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A year ago, I came across a theory from the leading psychologist Susan Fiske. For me as a scientist, an encounter with a wonderful theory is like an encounter with a very special person: you want to know more about them. In the past year I have therefore studied a great deal of this Princeton professor’s academic work, and her work has completely dominated my personal research work.

Her theory has moved me because of its simplicity. I love theories and models which don’t take weeks of study to actually understand. No, I prefer it when the essence of the theory is clear to you at a glance. Simplicity does not mean that the theory is simple. A good theory is powerful because of its simplicity as it describes the essence of what is most complex. Think E=mc2.

Susan Fiske states that we see people and stereotype them on the basis of two basic dimensions: warmth and competence. In this respect, warmth stands for the intentions that the other person has towards you, and competence for the abilities that are needed to realize those intentions. In other words, warmth means that you want to be good for the other person and competence means that you can be good for the other person. This two-dimensional thinking can also be seen with other theorists. For example, Stephen Covey talks about Character and Competence, and Doney and Cannon discuss Benevolence and Credibility.

Warmth and competence

We see most people as either warm or competent. A combination of both warm and competent is special; these are the people who we really admire. At the same time, the variables of warmth and competence are aspects that we are able to use strategically. During a job interview process I will try to seem as competent as possible, but when I pick the children up from school, I will mainly show my warm side. Warmth and competence are therefore not just the dimensions by which we perceive others, but also the basis for shaping how we manage our impressions.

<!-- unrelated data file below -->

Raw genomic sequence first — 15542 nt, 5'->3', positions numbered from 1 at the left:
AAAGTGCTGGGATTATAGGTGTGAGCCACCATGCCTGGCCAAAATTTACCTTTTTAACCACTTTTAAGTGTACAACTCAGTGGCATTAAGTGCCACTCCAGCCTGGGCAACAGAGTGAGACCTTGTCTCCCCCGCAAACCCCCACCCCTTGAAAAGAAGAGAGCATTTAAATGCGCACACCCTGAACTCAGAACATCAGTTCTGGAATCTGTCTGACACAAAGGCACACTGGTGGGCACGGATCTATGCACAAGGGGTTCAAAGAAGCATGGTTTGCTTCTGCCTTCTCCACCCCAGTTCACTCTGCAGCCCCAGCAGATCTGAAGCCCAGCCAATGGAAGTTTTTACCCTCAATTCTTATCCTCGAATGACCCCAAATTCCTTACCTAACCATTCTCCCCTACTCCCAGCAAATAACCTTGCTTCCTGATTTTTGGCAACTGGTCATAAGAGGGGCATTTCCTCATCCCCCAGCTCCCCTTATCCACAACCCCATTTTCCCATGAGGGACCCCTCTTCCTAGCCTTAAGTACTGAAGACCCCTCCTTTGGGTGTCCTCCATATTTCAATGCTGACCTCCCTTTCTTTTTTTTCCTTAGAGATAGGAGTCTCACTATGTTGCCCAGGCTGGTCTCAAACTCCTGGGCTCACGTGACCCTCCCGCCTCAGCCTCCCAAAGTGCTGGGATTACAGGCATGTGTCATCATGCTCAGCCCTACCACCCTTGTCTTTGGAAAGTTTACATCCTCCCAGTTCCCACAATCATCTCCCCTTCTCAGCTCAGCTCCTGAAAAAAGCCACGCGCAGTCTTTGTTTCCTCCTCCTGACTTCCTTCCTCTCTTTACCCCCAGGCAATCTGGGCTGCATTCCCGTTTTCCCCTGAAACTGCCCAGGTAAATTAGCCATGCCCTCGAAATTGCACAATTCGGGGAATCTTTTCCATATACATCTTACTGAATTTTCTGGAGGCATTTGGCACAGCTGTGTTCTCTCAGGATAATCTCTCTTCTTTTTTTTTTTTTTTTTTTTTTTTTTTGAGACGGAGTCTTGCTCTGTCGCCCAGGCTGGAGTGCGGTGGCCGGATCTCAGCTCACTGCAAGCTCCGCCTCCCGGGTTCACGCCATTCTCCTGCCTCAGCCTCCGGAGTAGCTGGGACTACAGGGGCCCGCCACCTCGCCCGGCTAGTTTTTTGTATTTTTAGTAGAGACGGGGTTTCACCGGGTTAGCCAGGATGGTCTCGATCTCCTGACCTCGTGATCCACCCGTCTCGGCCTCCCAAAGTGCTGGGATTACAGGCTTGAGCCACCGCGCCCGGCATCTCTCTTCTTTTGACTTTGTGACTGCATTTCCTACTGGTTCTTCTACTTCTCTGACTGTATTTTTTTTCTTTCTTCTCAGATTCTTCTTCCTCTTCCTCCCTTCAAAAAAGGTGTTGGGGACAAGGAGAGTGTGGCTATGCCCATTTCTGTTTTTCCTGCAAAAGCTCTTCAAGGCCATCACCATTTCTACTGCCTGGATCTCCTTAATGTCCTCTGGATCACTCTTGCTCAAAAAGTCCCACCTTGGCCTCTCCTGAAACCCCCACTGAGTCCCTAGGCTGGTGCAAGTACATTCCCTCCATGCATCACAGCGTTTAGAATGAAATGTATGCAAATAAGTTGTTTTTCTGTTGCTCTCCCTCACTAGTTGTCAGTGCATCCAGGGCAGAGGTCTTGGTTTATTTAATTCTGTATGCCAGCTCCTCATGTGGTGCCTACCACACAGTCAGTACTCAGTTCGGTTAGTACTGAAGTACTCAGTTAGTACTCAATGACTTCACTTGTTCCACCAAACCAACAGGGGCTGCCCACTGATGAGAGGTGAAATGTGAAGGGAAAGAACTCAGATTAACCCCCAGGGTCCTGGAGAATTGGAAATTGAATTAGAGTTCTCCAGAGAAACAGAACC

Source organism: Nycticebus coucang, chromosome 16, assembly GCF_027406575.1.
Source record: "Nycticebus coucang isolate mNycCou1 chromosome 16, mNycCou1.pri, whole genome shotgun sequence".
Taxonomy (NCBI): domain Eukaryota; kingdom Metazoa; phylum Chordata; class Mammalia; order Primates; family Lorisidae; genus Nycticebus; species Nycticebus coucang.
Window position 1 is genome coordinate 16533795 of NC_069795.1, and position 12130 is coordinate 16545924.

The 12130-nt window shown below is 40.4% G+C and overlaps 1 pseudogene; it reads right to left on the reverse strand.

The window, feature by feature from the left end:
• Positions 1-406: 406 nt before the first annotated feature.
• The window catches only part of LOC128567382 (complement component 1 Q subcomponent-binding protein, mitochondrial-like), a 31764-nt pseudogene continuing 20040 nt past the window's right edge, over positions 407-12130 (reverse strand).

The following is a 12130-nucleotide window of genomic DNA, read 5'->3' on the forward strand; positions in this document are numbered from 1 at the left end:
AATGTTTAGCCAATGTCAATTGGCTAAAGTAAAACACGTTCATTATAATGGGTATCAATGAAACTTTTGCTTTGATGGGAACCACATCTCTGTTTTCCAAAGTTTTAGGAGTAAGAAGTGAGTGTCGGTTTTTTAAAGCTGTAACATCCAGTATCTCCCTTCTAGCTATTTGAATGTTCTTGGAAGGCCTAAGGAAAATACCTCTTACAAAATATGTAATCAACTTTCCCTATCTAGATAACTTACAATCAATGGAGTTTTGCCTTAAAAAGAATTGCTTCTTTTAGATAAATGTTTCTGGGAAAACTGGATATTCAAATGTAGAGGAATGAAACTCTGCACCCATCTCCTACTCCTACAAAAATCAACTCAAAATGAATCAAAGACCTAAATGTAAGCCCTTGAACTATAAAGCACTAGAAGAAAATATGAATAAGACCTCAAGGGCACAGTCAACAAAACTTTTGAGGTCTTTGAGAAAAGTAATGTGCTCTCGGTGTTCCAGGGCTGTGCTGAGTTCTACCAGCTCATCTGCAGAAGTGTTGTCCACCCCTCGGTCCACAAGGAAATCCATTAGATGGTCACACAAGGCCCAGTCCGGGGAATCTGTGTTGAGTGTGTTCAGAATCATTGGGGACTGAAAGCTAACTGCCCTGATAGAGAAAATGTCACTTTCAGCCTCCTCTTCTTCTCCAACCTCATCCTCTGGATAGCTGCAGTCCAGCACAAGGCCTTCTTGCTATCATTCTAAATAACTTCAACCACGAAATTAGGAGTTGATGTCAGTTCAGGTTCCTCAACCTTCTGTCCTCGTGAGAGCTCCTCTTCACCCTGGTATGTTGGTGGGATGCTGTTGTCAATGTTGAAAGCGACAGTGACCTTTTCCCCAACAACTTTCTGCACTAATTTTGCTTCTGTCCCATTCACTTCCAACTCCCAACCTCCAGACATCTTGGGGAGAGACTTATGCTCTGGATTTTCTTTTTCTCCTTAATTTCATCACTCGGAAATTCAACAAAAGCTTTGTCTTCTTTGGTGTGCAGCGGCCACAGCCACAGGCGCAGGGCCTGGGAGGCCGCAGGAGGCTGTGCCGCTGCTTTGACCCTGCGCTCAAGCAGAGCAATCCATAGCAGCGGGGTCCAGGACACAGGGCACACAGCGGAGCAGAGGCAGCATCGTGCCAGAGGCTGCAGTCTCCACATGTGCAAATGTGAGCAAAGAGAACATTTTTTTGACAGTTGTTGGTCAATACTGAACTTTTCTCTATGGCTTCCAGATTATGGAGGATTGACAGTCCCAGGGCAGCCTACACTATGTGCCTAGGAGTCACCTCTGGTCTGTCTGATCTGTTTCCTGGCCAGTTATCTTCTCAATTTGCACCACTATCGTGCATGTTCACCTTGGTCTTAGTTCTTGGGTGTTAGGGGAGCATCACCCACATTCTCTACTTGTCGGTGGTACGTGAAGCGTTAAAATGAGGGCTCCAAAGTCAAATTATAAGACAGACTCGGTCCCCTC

This summer I treated myself to a piece of non-academic work from Susan Fiske. I read The Human Brand as my holiday literature. It was only while reading the book that I understood why I had become such a fan of the warmth-competence theory. It was not because of its simplicity nor because of its intuitive understanding. But because of its scope. Through dimensions of warmth and competence, and especially given the special combination of the two, you are able to explain so much: why we trust people, why certain brands become a success, why one start-up succeeds and the other one doesn’t, and so on.

Golden combination

If combined (!), dimensions of warmth and competence are the ingredients for overall success at whichever level. And the great thing about these is that these ingredients do not appear to be changing, given that the world is changing so much. They are perhaps even more valid now than ever before. They are robust and they emphasize the human scale in an era when we sometimes seem to forget that we are human beings with ingrained personal preferences for human qualities in everything and everyone. So tomorrow is good for you to be investing wholeheartedly in the golden combination of warmth and competence; good luck!

About this column

In a weekly column, alternately written by Mary Fiers, Eveline van Zeeland, Lucien Engelen, Tessie Hartjes, Jan Wouters, Katleen Gabriels, Peter de Kock en Auke Hoekstra, Innovation Origins tries to find out what the future will look like. These columnists, occasionally supplemented with guest bloggers, are all working in their own way on solutions for the problems of our time. So tomorrow will be good. Here are all the previous columns.